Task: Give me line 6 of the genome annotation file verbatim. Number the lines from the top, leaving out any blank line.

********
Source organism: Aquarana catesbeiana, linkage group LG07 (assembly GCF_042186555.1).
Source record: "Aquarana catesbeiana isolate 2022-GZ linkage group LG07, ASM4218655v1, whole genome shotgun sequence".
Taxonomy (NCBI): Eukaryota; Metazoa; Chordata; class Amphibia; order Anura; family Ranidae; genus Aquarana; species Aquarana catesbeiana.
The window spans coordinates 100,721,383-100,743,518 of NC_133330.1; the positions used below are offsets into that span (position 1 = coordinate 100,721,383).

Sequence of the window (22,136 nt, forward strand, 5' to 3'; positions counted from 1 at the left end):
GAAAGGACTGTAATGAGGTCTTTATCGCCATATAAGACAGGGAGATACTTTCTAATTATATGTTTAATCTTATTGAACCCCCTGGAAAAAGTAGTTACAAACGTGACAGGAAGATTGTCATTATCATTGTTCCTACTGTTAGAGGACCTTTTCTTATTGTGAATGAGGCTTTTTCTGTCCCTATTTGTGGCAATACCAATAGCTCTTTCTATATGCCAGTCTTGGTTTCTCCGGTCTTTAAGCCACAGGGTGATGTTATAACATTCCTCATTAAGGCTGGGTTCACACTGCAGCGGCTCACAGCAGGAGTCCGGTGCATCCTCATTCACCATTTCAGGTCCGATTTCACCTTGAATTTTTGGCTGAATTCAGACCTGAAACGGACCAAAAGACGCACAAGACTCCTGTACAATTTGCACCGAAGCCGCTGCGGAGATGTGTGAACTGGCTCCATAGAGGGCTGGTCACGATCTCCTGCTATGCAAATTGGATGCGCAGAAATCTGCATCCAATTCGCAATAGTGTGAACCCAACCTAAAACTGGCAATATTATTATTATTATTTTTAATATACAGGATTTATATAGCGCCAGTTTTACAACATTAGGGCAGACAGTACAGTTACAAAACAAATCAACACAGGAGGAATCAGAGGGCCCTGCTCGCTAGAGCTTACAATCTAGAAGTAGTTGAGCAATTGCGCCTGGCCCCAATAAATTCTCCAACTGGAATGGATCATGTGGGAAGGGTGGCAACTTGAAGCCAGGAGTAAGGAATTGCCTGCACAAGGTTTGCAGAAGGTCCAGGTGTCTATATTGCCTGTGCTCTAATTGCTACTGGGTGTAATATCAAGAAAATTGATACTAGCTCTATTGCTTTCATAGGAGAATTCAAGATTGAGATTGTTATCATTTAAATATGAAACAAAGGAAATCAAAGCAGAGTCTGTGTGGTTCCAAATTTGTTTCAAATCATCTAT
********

GAAAGGACTGTAATGAGGTCTTTATCGCCATATAAGACAGGGAGATACTTTCTAATTATATGTTTAATCTTATTGAACCCCCTGGAAAAAGTAGTTACAAACGTGACAGGAAGATTGTCATTATCATTGTTCCTACTGTTAGAGGACCTTTTCTTATTGTGAATGAGGCTTTTTCTGTCCCTATTTGTGGCAATACCAATAGCTCTTTCTATATGCCAGTCTTGGTTTCTCCGGTCTTTAAGCCACAGGGTGATGTTATAACATTCCTCATTAAGGCTGGGTTCACACTGCAGCGGCTCACAGCAGGAGTCCGGTGCATCCTCATTCACCATTTCAGGTCCGATTTCACCTTGAATTTTTGGCTGAATTCAGACCTGAAACGGACCAAAAGACGCACAAGACTCCTGTACAATTTGCACCGAAGCCGCTGCGGAGATGTGTGAACTGGCTCCATAGAGGGCTGGTCACGATCTCCTGCTATGCAAATTGGATGCGCAGAAATCTGCATCCAATTCGCAATAGTGTGAACCCAACCTAAAACTGGCAATATTATTATTATTATTTTTAATATACAGGATTTATATAGCGCCAGTTTTACAACATTAGGGCAGACAGTACAGTTACAAAACAAATCAACACAGGAGGAATCAGAGGGCCCTGCTCGCTAGAGCTTACAATCTAGAAGTAGTTGAGCAATTGCGCCTGGCCCCAATAAATTCTCCAACTGGAATGGATCATGTGGGAAGGGTGGCAACTTGAAGCCAGGAGTAAGGAATTGCCTGCACAAGGTTTGCAGAAGGTCCAGGTGTCTATATTGCCTGTGCTCTAATTGCTACTGGGTGTAATATCAAGAAAATTGATACTAGCTCTATTGCTTTCATAGGAGAATTCAAGATTGAGATTGTTATCATTTAAATATGAAACAAAGGAAATCAAAGCAGAGTCTGTGTGGTTCCAAATTTGTTTCAAATCATCTAT